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The small island of Rabida located in the heart of the Galápagos Archipelago is well known for its spectacular red sand beach, often occupied by peaceful sea lions. But, its rocky coast also makes it a great place for snorkeling trips where turtles, sea lions and dozens of species of brightly colored fish can be viewed only feet from the shoreline.

Snorkeling with sea turtle in Rabida Island, Galapagos

How to get to Rabida Island?

Day trips on the island of Rabida from Puerto Ayora are prohibited by the National Park. The only way to snorkel in the vicinity of the island is to go on a multi-day naturalist cruise on the archipelago. Make sure when you book that the cruise includes time on the island and snorkeling stops.

Entering the water to snorkel in Rabida Island

Drop offs are made directly from the boat.

Rabida Island snorkeling map, Galapagos

Rabida Island snorkeling tips and recommendations

The most well-known area for snorkeling at Rabida is located along the rocky coast that extends to the South of the red sand beach. Depending on sea conditions and instructions from the National Park, your snorkeling session may have to take place in another area of the island.

At this spot, the underwater landscape is rocky, scattered, with cliffs composed of large sunken rocks (↕1-3m/3-10 ft). In places, the seabed is filled with slate pencil urchins belonging to the eucidaris thouarsii species, with brown and purple shells and grayish spines. You can also find hard corals encrusted among the rocks.

Angelfish and parrotfish in Rabida Island, Galapagos

You can also spot schools of blue parrotfish – the male parrotfish is a brilliant blue/green color – enjoying shallow water areas (↕1-2m) cradled by waves and feeding on tiny marine algae covering the rocks. In low areas, you will surely encounter king angelfish, small groups of mullets, and possibly huge schools of razor surgeonfish. Among the rocks, try and surprise the red-spotted Hawkfish – colorful fish that station themselves on the reef, motionless, waiting for careless prey to swim too close.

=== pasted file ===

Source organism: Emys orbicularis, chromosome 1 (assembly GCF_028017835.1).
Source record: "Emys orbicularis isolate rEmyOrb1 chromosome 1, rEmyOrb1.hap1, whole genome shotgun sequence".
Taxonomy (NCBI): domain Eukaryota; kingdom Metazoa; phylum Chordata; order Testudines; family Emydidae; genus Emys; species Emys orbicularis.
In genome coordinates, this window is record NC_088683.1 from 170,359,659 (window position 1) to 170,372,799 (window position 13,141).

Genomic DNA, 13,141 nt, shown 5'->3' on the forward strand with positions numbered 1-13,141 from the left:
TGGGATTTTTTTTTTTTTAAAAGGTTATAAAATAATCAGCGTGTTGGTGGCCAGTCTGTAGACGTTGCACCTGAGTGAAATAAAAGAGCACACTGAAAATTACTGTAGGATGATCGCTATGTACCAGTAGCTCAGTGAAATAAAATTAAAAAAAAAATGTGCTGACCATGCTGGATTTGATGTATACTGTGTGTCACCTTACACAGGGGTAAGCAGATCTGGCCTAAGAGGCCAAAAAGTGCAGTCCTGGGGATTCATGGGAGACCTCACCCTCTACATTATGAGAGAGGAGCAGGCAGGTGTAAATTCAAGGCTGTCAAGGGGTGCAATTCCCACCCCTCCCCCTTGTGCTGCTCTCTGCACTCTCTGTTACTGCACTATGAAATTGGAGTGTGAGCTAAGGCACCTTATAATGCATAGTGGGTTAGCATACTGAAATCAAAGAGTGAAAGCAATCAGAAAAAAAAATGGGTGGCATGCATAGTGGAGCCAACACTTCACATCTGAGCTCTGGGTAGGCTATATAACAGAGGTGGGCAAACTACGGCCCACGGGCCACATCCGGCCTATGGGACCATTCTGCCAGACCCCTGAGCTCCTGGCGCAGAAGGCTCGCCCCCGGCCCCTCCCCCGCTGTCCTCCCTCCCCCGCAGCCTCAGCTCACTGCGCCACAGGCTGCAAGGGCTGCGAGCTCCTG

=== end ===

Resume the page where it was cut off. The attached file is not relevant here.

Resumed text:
Pencil sea urchin in Rabida Island, Galapagos

Rabida is a well-known spot to watch the Galápagos green turtles. Fearless, some of them float peacefully on the water’s surface only meters from the shore. Some young and curious sea lions often come and meet snorkelers, as well. You’ll never grow tired of watching them dive and perform amazing underwater acrobatics.

Restaurants & accommodation nearby

Rabida is an uninhabited island, entirely natural, and protected by the Galápagos National Park. It is only accessible by embarking on a full board cruise.


  • Level required Intermediate
  • Protected areaParque Nacional Galápagos
  • Maximum depth20ft/6m
  • Water entranceFrom a boat
  • LifeguardNo
  • Visitor numbersLow
  • Access costsCruise price
  • Restaurants nearbyNo
  • Public toilets & showersNo

MAP Spot

These spots are accessible to anyone with basic snorkeling skills, and feeling comfortable in the water and with his snorkeling gear. You will enter the water from the shore (beach, pontoon, ladder, rocks) or from a boat. The water height in the sea entrance area is reasonable, but you will not necessarily be within your depth. Moderate currents can occur in the area, even when the sea conditions are good. The distance to swim to reach the most interesting snorkeling areas of the spot does not exceed 200 meters.

This level only apply when the spot experiences optimal sea and/or weather conditions. It is not applicable if the sea and/or weather conditions deteriorate, in particular in the presence of rough sea, rain, strong wind, unusual current, large tides, waves and/or swell. You can find more details about the definition of our snorkeling levels on our snorkeling safety page.